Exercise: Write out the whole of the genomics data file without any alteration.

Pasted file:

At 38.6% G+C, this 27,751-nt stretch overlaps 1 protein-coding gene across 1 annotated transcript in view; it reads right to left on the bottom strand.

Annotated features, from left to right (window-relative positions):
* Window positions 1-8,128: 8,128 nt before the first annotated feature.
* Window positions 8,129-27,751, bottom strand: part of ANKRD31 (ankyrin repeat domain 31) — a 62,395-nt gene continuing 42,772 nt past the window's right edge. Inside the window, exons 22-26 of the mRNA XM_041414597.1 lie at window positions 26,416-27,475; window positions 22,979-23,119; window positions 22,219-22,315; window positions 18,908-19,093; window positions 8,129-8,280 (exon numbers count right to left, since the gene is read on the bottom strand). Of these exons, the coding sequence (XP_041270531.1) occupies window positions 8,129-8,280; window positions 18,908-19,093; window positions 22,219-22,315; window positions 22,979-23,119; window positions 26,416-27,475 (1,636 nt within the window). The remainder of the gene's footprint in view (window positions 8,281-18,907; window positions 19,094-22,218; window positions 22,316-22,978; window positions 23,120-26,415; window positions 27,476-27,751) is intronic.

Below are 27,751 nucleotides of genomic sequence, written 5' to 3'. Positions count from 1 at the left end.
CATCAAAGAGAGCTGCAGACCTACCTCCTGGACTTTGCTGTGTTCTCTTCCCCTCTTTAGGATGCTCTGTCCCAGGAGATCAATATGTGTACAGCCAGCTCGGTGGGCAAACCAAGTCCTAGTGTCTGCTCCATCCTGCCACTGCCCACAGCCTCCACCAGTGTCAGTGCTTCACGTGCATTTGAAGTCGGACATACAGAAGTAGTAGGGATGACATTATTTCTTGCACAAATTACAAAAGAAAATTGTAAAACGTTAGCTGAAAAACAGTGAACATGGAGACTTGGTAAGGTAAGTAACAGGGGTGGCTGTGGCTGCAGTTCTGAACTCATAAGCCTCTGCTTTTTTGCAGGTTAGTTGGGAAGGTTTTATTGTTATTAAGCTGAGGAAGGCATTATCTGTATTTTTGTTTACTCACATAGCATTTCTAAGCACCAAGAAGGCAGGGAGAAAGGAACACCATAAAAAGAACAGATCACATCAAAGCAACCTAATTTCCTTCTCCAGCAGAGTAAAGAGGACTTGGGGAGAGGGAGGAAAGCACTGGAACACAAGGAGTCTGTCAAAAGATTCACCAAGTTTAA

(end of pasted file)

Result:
At 38.6% G+C, this 27,751-nt stretch overlaps 1 protein-coding gene across 1 annotated transcript in view; it reads right to left on the bottom strand.

Annotated features, from left to right (window-relative positions):
* Window positions 1-8,128: 8,128 nt before the first annotated feature.
* Window positions 8,129-27,751, bottom strand: part of ANKRD31 (ankyrin repeat domain 31) — a 62,395-nt gene continuing 42,772 nt past the window's right edge. Inside the window, exons 22-26 of the mRNA XM_041414597.1 lie at window positions 26,416-27,475; window positions 22,979-23,119; window positions 22,219-22,315; window positions 18,908-19,093; window positions 8,129-8,280 (exon numbers count right to left, since the gene is read on the bottom strand). Of these exons, the coding sequence (XP_041270531.1) occupies window positions 8,129-8,280; window positions 18,908-19,093; window positions 22,219-22,315; window positions 22,979-23,119; window positions 26,416-27,475 (1,636 nt within the window). The remainder of the gene's footprint in view (window positions 8,281-18,907; window positions 19,094-22,218; window positions 22,316-22,978; window positions 23,120-26,415; window positions 27,476-27,751) is intronic.

Below are 27,751 nucleotides of genomic sequence, written 5' to 3'. Positions count from 1 at the left end.
CATCAAAGAGAGCTGCAGACCTACCTCCTGGACTTTGCTGTGTTCTCTTCCCCTCTTTAGGATGCTCTGTCCCAGGAGATCAATATGTGTACAGCCAGCTCGGTGGGCAAACCAAGTCCTAGTGTCTGCTCCATCCTGCCACTGCCCACAGCCTCCACCAGTGTCAGTGCTTCACGTGCATTTGAAGTCGGACATACAGAAGTAGTAGGGATGACATTATTTCTTGCACAAATTACAAAAGAAAATTGTAAAACGTTAGCTGAAAAACAGTGAACATGGAGACTTGGTAAGGTAAGTAACAGGGGTGGCTGTGGCTGCAGTTCTGAACTCATAAGCCTCTGCTTTTTTGCAGGTTAGTTGGGAAGGTTTTATTGTTATTAAGCTGAGGAAGGCATTATCTGTATTTTTGTTTACTCACATAGCATTTCTAAGCACCAAGAAGGCAGGGAGAAAGGAACACCATAAAAAGAACAGATCACATCAAAGCAACCTAATTTCCTTCTCCAGCAGAGTAAAGAGGACTTGGGGAGAGGGAGGAAAGCACTGGAACACAAGGAGTCTGTCAAAAGATTCACCAAGTTTAA